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ARTS: Get your spook on for Halloween (City Election 2018)

October 17th, 2018 · No Comments

Travel round the world through the arts

By Heather Kelly

The end of October is a creepy, crawly, spooky fun time of year. With that in mind, everyone can get up close and personal with some of the biggest and baddest arachnids in the world, including new additions to the Spiders: Fear & Fascination exhibition at the Royal Ontario Museum.

Related spider-themed programming with exclusive evening access to the exhibition includes the talk Spider-Man: Legend & Legacy on October 30, where comic giants Chip Zdarsky and Adam Kubert discuss the history of Spider-Man in popular culture.

On October 26, adults have the opportunity to check out the creepy and crawly world of arachnids at ROM Friday Night Live “Wicked” and enjoy psychobilly band The House of Haunt and Scarlett LaFlamme Burlesque’s show Monsters.

At the Bata Shoe Museum’s “Halloween Spooktacular,” children ages 3 to 12 can decorate a Halloween-inspired cookie, make a special craft, and play ISpy in the galleries, and kids in costume get in to the museum for free, October 27-28.

The Gardiner Museum is offering a Jack-O-Lantern Workshop, September 29 to October 13, where you can make a Jack-O-Lantern out of clay to put in the window for Halloween.

Horror Rama returns to 918 Bathurst Centre for a two-day festival of all things horror, November 3-4.

The Japan Foundation is presenting free screenings of dark and occult films from Japan. The first part of the series features three films by cult favourite Shinya Tsukamoto, including the beautiful and macabre film Vital on October 23, Nightmare Detective on October 30 where, after a string of suspicious suicides where the victims slash themselves in their sleep, Detective Keiko Kirishima seeks the help of the Nightmare Detective who has the power to enter dreams.

The cyberpunk horror cult favourite Tetsuo The Iron Man screens on November 1, and additional films will be presented throughout November. Note that all of these films are rated R.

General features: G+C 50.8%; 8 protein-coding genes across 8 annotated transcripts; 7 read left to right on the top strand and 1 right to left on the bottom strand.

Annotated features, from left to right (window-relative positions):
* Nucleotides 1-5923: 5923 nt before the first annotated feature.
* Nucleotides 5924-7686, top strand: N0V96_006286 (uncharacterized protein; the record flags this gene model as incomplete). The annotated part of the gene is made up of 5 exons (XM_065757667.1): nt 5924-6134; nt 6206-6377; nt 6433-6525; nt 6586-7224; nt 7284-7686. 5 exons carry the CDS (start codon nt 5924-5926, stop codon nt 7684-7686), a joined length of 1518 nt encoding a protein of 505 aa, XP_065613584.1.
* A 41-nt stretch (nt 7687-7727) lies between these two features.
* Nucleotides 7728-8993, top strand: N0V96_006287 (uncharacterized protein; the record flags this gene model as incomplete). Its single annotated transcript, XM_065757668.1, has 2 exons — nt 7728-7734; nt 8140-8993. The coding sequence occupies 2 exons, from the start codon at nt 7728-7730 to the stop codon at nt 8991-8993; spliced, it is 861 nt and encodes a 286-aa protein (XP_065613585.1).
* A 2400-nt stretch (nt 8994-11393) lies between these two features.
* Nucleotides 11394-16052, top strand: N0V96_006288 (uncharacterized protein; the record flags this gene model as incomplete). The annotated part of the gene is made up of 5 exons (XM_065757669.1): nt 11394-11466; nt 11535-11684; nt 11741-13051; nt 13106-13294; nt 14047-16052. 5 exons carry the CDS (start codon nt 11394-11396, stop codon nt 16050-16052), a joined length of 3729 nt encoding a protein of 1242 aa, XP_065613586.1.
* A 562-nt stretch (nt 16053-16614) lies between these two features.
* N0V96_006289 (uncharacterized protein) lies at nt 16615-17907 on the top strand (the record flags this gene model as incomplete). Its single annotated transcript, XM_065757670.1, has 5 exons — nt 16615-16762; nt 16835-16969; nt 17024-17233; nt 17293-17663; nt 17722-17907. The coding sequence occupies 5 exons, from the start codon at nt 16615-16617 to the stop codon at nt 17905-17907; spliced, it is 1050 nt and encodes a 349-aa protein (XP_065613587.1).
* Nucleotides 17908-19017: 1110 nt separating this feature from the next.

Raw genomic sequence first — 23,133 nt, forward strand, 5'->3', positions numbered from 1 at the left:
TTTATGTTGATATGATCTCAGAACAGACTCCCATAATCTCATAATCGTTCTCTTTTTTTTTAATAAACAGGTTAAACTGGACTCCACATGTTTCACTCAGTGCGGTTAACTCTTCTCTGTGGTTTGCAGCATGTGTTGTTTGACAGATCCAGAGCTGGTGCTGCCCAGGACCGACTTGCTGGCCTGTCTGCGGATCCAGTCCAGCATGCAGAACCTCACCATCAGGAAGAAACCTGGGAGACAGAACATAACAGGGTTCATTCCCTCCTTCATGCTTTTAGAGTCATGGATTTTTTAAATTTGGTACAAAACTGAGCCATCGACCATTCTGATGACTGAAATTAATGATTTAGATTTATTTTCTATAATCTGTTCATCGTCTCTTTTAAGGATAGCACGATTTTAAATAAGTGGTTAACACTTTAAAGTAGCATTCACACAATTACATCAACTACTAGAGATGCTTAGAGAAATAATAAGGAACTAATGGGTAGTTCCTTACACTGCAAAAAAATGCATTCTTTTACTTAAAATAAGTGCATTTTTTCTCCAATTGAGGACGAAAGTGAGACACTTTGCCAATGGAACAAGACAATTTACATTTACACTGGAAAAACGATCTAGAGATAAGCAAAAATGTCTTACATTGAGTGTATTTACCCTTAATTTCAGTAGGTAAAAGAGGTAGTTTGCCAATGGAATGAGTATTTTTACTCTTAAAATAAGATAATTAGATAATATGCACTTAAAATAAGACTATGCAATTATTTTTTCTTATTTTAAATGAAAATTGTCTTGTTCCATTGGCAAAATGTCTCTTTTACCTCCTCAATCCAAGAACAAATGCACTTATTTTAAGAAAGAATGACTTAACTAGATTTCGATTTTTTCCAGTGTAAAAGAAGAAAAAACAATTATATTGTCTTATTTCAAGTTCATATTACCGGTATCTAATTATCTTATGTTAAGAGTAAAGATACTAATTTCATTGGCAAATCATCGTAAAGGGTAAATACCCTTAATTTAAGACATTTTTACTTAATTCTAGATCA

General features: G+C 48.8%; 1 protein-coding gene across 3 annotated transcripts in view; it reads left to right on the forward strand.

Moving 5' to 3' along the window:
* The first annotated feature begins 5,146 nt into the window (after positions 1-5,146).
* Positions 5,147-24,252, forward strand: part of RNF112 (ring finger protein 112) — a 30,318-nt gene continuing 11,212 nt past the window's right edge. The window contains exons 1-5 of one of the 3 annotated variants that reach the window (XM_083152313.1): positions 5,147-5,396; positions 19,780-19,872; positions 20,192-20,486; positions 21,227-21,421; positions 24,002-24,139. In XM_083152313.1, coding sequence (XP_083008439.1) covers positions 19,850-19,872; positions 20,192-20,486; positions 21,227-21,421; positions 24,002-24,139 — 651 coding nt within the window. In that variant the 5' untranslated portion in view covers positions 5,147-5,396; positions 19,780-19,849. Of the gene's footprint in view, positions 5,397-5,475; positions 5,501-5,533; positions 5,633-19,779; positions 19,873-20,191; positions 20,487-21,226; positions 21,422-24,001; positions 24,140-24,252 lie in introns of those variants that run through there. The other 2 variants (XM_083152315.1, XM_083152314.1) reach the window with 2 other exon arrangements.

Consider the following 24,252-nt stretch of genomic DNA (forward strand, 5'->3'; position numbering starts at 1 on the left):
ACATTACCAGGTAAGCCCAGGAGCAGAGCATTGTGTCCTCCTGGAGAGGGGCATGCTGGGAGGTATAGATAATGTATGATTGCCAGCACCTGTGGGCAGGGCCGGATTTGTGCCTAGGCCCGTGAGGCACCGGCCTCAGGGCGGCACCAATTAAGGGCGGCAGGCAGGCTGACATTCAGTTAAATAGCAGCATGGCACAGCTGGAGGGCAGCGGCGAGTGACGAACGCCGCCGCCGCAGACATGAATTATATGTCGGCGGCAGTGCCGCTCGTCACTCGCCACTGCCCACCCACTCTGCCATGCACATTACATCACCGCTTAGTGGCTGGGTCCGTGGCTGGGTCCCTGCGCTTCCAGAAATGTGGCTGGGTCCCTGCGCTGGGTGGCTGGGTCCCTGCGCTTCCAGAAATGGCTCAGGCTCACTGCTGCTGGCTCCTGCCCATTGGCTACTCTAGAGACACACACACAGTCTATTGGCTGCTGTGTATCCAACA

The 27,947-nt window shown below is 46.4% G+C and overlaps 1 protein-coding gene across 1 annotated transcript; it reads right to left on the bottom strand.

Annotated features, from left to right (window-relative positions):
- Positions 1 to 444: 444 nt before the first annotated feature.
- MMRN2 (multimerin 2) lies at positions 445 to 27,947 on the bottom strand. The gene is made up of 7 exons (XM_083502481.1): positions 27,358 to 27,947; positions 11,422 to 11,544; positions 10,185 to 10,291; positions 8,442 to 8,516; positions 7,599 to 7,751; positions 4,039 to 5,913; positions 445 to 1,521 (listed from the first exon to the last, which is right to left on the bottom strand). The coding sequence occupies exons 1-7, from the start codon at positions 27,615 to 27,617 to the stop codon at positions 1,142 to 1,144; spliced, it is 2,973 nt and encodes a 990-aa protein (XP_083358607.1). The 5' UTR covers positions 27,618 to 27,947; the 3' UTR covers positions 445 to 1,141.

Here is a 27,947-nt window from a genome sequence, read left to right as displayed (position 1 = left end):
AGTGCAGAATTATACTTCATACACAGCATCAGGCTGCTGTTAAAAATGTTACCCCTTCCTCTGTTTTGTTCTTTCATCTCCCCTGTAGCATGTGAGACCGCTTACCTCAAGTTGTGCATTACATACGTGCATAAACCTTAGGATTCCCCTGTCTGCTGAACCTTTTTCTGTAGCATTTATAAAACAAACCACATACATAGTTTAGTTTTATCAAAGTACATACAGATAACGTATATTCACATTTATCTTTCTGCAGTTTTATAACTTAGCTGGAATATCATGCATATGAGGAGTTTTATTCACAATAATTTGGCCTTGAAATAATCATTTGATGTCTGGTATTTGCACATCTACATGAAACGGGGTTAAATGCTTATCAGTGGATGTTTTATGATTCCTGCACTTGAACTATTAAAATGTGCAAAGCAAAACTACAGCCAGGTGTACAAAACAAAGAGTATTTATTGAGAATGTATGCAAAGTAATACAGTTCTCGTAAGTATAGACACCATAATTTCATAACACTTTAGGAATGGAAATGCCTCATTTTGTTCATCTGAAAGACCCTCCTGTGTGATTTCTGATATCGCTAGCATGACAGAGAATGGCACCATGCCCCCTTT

The 10th anniversary concert season continues at Koerner Hall with Juno Award winner Quique Escamilla’s Day of the Dead celebration on November 2. The concert will be a high-energy El Día de los Muertos party with theatre, dance, storytelling, and décor. There will be a pre-concert celebration of life where audience members can put photos of departed loved ones on an altar and honour them with food and drinks.

The Native Canadian Centre of Toronto’s culture department and the University of Toronto’s Indigenous student services are presenting an October 29 workshop that corrects the misconception that Indigenous-themed costumes are acceptable to purchase and wear. It will include a presentation and panel discussion about the importance of headdresses, regalia, and sacred items.

At A Different Booklist Cultural Centre, Reaching Intelligent Souls Everywhere presents spoken word on November 1. This month’s notable launches include Randell Adjei’s I Am Not My Struggles on November 3 and “Global Warming and the Sweetness of Life” on November 7.

Daniel Hope and Friends’ “AIR – A Baroque Journey” takes audiences on an outrageous romp through the baroque with a dazzling ensemble of virtuosi minstrels on November 3 at The Royal Conservatory’s Koerner Hall.

While the origins of the violin can be traced back thousands of years to Mongolia and India, it was the Italians to whom we can almost certainly attribute the creation of the violin in its modern form, as violinists and composers went on a journey seeking more extravagant and original ways in which to express themselves on this fascinating new instrument. AIR sets out to trace one such journey.

At the Istituto Italiano: the exhibition Guido Guidi – A New Map of Italy gathers more than 50 works, from the Canadian Centre for Architecture of Montréal. Guidi focuses on the spontaneous suburban architecture, on harsh secondary roads, on spray-painted walls, abandoned depots, and construction sites to form a complex and stratified portrait of the contemporary landscape.

As part of the Canadian Arabic Orchestra’s Festival of Arabic Music and Arts, Photocopy – Movie is at the Hot Docs Ted Rogers Cinema on October 28.

Directed by Tamer Ashry, the film tells of Mahmoud, who lives a traditional life until he settles for early retirement, buys a nearby storefront, and sets up “Mahmoud’s photocopy”.

Then as part of the festival, a concert, “Nur Sufi” with Dalal Abu Amneh, will take place on Thursday, November 1 at 918 Bathurst Centre.

The celebrated singer will take audiences on a holistic spiritual journey that combines Sufi whirling with music set to some of the greatest poetry of Rumi, Ibn Arabi, and Al Hallaj.

All of these arts and culture events are part of the Bloor St. Culture Corridor, a collaboration of 20 arts and culture organizations located on Bloor St. West.

Heather Kelly is the founder and director of the Bloor St. Culture Corridor, one of the city’s leading cultural districts.

Tags: Annex · Arts